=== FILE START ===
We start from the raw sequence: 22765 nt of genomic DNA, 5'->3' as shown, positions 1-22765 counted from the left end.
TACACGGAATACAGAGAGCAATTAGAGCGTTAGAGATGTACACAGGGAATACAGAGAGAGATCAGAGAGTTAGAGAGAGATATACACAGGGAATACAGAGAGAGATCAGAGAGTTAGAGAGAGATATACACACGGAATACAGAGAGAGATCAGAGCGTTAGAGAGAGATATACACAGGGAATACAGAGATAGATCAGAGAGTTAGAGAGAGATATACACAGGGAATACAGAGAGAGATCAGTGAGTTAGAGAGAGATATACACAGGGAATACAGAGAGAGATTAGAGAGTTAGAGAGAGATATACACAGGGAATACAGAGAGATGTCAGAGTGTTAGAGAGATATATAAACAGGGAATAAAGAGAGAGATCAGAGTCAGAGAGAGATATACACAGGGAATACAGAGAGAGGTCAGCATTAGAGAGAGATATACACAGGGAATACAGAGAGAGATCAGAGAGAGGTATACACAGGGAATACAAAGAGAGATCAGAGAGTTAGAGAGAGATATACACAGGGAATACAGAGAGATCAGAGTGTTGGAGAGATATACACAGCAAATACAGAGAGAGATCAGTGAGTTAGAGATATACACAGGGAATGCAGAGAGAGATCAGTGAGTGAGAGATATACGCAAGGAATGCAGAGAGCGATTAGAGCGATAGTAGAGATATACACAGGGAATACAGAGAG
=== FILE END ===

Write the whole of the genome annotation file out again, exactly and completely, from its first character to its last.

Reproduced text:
We start from the raw sequence: 22765 nt of genomic DNA, 5'->3' as shown, positions 1-22765 counted from the left end.
TACACGGAATACAGAGAGCAATTAGAGCGTTAGAGATGTACACAGGGAATACAGAGAGAGATCAGAGAGTTAGAGAGAGATATACACAGGGAATACAGAGAGAGATCAGAGAGTTAGAGAGAGATATACACACGGAATACAGAGAGAGATCAGAGCGTTAGAGAGAGATATACACAGGGAATACAGAGATAGATCAGAGAGTTAGAGAGAGATATACACAGGGAATACAGAGAGAGATCAGTGAGTTAGAGAGAGATATACACAGGGAATACAGAGAGAGATTAGAGAGTTAGAGAGAGATATACACAGGGAATACAGAGAGATGTCAGAGTGTTAGAGAGATATATAAACAGGGAATAAAGAGAGAGATCAGAGTCAGAGAGAGATATACACAGGGAATACAGAGAGAGGTCAGCATTAGAGAGAGATATACACAGGGAATACAGAGAGAGATCAGAGAGAGGTATACACAGGGAATACAAAGAGAGATCAGAGAGTTAGAGAGAGATATACACAGGGAATACAGAGAGATCAGAGTGTTGGAGAGATATACACAGCAAATACAGAGAGAGATCAGTGAGTTAGAGATATACACAGGGAATGCAGAGAGAGATCAGTGAGTGAGAGATATACGCAAGGAATGCAGAGAGCGATTAGAGCGATAGTAGAGATATACACAGGGAATACAGAGAG